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IEEE 802.11k-2008

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IEEE 802.11k-2008 is an amendment to IEEE 802.11-2007 standard for radio resource measurement. It defines and exposes radio and network information to facilitate the management and maintenance of a mobile Wireless LAN. IEEE 802.11k was incorporated in IEEE Std 802.11-2012;[1] see IEEE 802.11.

Radio Resource Measurement[edit]

IEEE 802.11k and 802.11r are industry standards that enable seamless Basic Service Set (BSS) transitions in the WLAN environment. The 802.11k standard provides information to discover the best available access point.

802.11k is intended to improve the way traffic is distributed within a network. In a wireless LAN, each device normally connects to the access point (AP) that provides the strongest signal. Depending on the number and geographic locations of the subscribers, this arrangement can sometimes lead to excessive demand on one AP and underutilization of others, resulting in degradation of overall network performance. In a network conforming to 802.11k, if the AP having the strongest signal is loaded to its full capacity, a wireless device is connected to one of the underutilized APs. Even though the signal may be weaker, the overall throughput is greater because more efficient use is made of the network resources.[2]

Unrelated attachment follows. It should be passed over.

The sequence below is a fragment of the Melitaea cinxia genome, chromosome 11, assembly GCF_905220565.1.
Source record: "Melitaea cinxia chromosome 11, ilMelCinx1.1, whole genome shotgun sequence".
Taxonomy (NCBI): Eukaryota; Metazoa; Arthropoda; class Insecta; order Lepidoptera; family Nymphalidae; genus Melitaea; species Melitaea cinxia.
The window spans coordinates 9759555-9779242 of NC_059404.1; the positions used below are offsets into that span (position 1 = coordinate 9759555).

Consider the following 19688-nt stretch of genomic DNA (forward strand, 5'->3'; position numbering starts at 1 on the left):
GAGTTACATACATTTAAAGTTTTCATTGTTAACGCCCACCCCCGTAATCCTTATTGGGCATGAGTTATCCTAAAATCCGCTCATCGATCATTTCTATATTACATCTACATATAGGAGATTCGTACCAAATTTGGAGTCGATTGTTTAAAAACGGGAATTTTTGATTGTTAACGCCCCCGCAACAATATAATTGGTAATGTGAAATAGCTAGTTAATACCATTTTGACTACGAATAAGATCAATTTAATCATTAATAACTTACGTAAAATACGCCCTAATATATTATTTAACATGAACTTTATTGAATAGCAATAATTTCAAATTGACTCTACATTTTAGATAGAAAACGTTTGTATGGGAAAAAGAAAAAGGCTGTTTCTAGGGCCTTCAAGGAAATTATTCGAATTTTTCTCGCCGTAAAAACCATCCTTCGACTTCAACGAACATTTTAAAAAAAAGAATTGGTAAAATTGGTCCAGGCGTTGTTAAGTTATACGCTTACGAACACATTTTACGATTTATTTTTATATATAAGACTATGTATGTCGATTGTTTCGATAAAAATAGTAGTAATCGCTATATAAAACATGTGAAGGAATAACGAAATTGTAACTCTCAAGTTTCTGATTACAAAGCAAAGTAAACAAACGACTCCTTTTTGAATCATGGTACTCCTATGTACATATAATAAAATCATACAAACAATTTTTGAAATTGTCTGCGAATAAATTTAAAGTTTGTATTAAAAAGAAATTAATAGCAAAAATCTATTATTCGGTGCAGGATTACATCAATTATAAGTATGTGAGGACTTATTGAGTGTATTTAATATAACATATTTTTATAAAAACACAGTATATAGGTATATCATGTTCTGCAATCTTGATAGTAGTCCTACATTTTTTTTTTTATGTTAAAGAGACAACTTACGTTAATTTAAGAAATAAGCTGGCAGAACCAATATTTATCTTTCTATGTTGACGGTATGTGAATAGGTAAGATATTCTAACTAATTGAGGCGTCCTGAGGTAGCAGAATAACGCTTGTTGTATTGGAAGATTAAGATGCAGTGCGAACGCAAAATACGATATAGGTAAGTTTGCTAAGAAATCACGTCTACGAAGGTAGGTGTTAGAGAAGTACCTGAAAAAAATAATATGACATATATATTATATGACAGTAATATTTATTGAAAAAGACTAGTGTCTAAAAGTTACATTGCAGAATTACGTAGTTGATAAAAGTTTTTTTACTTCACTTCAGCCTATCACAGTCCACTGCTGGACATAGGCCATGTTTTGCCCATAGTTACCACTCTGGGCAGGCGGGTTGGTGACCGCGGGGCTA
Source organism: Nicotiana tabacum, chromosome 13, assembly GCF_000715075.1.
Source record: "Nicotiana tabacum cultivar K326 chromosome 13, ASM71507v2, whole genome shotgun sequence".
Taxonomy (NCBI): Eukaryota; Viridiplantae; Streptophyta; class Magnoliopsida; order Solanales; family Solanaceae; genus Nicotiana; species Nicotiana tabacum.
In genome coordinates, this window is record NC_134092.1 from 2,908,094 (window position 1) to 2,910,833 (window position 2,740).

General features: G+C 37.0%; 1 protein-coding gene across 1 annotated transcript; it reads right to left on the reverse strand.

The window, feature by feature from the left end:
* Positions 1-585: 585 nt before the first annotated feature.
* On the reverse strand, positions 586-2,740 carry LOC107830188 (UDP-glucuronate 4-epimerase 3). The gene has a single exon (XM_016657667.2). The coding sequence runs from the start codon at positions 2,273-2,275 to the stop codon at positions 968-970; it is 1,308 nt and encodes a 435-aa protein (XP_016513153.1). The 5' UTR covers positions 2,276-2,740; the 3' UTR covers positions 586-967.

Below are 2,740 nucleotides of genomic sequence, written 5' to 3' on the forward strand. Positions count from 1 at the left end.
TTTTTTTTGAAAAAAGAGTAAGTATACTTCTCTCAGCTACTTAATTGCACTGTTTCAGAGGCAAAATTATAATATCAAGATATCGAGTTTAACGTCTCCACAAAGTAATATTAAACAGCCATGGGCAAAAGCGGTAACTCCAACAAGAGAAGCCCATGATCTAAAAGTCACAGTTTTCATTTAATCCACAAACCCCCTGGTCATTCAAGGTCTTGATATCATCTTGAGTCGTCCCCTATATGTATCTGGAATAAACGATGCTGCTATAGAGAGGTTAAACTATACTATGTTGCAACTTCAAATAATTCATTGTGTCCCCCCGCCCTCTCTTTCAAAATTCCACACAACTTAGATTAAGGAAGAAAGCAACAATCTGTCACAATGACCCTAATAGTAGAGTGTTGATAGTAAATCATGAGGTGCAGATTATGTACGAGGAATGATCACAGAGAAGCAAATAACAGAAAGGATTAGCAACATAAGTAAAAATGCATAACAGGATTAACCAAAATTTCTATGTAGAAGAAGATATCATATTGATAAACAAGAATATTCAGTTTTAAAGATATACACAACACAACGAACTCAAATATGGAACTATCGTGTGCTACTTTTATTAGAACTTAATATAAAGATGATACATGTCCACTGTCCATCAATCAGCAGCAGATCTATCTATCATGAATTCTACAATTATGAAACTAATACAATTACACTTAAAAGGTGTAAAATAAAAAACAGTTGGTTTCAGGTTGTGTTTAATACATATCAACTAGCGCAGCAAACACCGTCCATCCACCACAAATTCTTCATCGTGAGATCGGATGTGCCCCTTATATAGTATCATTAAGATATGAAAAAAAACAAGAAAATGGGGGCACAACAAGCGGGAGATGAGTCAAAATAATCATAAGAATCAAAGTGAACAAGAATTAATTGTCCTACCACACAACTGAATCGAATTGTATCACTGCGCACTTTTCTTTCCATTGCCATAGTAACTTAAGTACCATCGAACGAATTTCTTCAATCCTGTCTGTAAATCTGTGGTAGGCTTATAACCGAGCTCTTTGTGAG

Protocol operation[edit]

The following steps are performed before switching to a new access point.[2]

  1. Access point determines that client is moving away from it.
  2. Informs client to prepare to switch to a new access point.
  3. Client requests list of nearby access points
  4. Access point gives site report
  5. Client moves to best access point based on report

See also[edit]


  1. ^ Information technology--Telecommunications and information exchange between systems Local and metropolitan area networks--Specific requirements Part 11: Wireless LAN Medium Access Control (MAC) and Physical Layer (PHY) Specifications. 1 November 2012. pp. 1–2798. doi:10.1109/IEEESTD.2012.6361248. ISBN 978-0-7381-8007-6. {{cite book}}: |journal= ignored (help)
  2. ^ a b Simone, Dan (2004-03-29). "802.11k makes WLANs measure up". Network World. Archived from the original on 2006-05-20.

External links[edit]